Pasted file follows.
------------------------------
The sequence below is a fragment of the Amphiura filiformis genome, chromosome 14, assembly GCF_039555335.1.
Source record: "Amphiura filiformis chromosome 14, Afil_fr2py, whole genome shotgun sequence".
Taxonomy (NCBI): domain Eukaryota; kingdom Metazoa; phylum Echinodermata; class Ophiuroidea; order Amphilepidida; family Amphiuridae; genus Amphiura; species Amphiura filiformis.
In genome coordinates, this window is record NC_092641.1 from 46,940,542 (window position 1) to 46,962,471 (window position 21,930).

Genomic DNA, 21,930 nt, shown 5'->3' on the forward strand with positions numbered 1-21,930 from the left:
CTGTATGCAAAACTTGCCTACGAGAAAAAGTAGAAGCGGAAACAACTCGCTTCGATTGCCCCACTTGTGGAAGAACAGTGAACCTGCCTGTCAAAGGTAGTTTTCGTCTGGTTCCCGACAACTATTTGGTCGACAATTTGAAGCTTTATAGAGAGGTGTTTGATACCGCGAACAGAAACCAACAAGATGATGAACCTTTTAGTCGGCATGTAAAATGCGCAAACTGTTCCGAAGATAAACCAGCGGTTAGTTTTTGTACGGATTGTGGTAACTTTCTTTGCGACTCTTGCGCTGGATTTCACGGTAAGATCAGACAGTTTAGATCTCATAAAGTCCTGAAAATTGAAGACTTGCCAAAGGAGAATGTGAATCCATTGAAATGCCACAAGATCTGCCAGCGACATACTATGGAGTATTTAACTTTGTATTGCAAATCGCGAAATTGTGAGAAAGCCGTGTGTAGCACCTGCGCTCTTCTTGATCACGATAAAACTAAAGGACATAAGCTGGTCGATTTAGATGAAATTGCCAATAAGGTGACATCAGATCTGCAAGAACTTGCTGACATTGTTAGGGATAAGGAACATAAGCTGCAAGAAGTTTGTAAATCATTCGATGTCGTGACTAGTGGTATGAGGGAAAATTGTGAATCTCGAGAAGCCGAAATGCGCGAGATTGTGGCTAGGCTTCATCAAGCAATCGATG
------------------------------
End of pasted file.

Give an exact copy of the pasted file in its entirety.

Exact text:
The sequence below is a fragment of the Amphiura filiformis genome, chromosome 14, assembly GCF_039555335.1.
Source record: "Amphiura filiformis chromosome 14, Afil_fr2py, whole genome shotgun sequence".
Taxonomy (NCBI): domain Eukaryota; kingdom Metazoa; phylum Echinodermata; class Ophiuroidea; order Amphilepidida; family Amphiuridae; genus Amphiura; species Amphiura filiformis.
In genome coordinates, this window is record NC_092641.1 from 46,940,542 (window position 1) to 46,962,471 (window position 21,930).

Genomic DNA, 21,930 nt, shown 5'->3' on the forward strand with positions numbered 1-21,930 from the left:
CTGTATGCAAAACTTGCCTACGAGAAAAAGTAGAAGCGGAAACAACTCGCTTCGATTGCCCCACTTGTGGAAGAACAGTGAACCTGCCTGTCAAAGGTAGTTTTCGTCTGGTTCCCGACAACTATTTGGTCGACAATTTGAAGCTTTATAGAGAGGTGTTTGATACCGCGAACAGAAACCAACAAGATGATGAACCTTTTAGTCGGCATGTAAAATGCGCAAACTGTTCCGAAGATAAACCAGCGGTTAGTTTTTGTACGGATTGTGGTAACTTTCTTTGCGACTCTTGCGCTGGATTTCACGGTAAGATCAGACAGTTTAGATCTCATAAAGTCCTGAAAATTGAAGACTTGCCAAAGGAGAATGTGAATCCATTGAAATGCCACAAGATCTGCCAGCGACATACTATGGAGTATTTAACTTTGTATTGCAAATCGCGAAATTGTGAGAAAGCCGTGTGTAGCACCTGCGCTCTTCTTGATCACGATAAAACTAAAGGACATAAGCTGGTCGATTTAGATGAAATTGCCAATAAGGTGACATCAGATCTGCAAGAACTTGCTGACATTGTTAGGGATAAGGAACATAAGCTGCAAGAAGTTTGTAAATCATTCGATGTCGTGACTAGTGGTATGAGGGAAAATTGTGAATCTCGAGAAGCCGAAATGCGCGAGATTGTGGCTAGGCTTCATCAAGCAATCGATG